As an exercise, I decided to write a Python script that performed an Nmap scan on my home network and showed the difference between scans.
I found that Nmap has the option to output to XML format and that a style-sheet is included with Nmap to allow for easier viewing.
ndiff, which, comes with Nmap is used to show the differences between Nmap scans like the Unix/Linux diff command does with files. It has the ability to output to XML format, but a style-sheet isn’t included and Nmap’s style-sheet doesn’t format ndiff’s XML output correctly.
yandiff is an improvement to ndiff that adds more functionality, including a XML style-sheet.
The script I wrote is a little rough, but it works in the following way;
1) Run nmap with the “-A” and “-PN” arguments against the specified network and output to XML format with the date timestamped in the file name.
2) Use yandiff to compare the current week’s scan with the previous week’s scan and output the result to XML format with the date timestamped in the file name.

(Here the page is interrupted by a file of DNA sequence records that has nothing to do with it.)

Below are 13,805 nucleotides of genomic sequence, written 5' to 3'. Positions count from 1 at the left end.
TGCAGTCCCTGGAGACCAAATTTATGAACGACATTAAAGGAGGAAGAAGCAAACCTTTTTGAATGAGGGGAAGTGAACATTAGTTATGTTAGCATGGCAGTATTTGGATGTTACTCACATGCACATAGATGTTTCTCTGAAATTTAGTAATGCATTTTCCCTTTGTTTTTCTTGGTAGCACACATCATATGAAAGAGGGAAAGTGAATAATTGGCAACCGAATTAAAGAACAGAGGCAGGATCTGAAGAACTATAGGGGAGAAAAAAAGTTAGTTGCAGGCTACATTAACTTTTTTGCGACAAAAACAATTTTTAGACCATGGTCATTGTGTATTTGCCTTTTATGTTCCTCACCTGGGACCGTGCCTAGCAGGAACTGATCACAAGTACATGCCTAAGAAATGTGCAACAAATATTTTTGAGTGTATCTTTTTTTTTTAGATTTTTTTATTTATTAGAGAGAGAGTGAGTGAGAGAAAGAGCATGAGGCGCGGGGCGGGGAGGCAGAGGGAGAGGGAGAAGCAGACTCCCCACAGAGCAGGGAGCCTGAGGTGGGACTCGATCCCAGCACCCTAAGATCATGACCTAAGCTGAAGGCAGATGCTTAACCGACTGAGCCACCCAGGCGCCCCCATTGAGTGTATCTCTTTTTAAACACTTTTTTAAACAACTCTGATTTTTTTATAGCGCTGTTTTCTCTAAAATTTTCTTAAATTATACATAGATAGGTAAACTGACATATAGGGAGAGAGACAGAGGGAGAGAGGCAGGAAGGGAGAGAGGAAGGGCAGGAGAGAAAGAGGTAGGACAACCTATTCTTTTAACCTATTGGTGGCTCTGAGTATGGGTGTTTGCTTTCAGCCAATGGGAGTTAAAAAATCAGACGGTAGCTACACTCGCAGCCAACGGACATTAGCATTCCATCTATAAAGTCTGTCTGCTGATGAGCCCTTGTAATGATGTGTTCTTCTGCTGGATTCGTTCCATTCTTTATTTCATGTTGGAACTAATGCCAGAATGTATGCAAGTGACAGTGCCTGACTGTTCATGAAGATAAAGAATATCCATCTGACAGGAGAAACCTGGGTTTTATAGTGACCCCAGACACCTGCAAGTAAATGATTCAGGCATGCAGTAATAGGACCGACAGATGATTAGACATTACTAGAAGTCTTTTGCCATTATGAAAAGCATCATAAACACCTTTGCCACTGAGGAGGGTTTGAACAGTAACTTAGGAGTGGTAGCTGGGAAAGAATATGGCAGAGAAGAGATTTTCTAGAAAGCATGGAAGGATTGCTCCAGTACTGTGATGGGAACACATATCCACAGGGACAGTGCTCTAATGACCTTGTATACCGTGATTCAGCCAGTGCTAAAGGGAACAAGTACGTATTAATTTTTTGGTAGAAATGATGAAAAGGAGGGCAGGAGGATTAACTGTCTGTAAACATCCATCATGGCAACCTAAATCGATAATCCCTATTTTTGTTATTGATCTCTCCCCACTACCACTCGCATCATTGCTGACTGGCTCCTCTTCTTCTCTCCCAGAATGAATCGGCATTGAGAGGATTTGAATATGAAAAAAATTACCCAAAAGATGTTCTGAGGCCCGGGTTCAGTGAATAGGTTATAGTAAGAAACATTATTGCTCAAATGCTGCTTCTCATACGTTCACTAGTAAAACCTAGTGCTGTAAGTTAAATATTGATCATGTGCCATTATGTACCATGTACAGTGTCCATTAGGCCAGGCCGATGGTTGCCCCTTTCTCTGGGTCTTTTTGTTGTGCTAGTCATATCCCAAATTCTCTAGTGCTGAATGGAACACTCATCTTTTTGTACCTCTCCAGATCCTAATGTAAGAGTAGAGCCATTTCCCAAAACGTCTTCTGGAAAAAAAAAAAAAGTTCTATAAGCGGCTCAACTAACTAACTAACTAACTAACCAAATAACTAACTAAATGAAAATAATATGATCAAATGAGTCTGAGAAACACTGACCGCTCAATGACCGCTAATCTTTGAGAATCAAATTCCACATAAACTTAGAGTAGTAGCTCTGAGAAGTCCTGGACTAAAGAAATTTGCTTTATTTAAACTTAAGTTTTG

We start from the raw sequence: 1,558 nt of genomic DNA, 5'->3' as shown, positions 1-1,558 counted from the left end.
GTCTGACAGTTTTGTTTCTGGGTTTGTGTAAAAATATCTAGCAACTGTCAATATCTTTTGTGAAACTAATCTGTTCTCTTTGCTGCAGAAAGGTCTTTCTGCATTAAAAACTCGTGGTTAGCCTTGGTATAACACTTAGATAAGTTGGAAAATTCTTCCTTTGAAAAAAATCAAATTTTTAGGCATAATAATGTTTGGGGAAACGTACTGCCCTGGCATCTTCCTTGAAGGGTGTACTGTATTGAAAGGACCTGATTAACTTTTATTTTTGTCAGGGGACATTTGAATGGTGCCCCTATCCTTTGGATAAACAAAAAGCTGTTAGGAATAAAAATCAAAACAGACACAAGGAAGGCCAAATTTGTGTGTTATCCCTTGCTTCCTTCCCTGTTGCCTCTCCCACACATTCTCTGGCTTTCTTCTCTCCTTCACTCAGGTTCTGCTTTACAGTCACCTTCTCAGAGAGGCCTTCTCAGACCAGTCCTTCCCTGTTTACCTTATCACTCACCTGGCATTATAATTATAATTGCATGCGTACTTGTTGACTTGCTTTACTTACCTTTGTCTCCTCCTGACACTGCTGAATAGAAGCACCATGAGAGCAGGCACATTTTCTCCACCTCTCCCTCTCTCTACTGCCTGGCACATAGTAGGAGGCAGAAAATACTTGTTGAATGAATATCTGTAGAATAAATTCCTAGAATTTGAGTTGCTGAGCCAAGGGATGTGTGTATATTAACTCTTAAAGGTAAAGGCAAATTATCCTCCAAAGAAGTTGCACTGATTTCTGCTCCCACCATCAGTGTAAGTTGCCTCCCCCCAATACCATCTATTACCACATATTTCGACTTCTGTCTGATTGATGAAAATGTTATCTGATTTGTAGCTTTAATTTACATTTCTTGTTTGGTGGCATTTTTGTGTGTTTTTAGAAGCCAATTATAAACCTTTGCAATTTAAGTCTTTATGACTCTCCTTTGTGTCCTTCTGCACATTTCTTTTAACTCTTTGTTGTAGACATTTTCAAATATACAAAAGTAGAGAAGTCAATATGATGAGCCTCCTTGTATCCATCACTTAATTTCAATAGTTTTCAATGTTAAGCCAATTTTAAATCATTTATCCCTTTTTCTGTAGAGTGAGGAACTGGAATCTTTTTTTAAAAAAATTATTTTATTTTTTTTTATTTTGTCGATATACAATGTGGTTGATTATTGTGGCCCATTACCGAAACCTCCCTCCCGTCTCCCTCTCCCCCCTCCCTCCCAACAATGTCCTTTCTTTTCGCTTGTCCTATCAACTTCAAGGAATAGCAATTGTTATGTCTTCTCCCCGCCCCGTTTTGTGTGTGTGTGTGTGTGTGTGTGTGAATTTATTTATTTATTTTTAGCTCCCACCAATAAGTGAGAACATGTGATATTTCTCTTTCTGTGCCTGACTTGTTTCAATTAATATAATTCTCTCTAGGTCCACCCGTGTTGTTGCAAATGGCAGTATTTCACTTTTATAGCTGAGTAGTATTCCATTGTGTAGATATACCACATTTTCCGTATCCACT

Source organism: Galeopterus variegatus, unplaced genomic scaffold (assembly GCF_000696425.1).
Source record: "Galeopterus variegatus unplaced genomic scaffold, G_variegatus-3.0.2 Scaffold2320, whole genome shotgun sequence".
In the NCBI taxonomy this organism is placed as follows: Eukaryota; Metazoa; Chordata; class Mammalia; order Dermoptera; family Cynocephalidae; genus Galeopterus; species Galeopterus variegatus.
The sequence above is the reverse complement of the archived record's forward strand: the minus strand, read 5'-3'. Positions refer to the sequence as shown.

3) Use xsltproc to convert the Nmap scan results and the yandiff results to HTML
I then scheduled a cron job to run the script weekly.
I wrote another version of the script that uses os.fork() and the os.exec*() family of functions. I did this to make the script a little cleaner and also to learn about process management. The results are the same as the previous script, just done a little differently.
I learned an interesting lesson on how global variables and forking to create new processes work.
The code can be found here.
Below are samples of the results: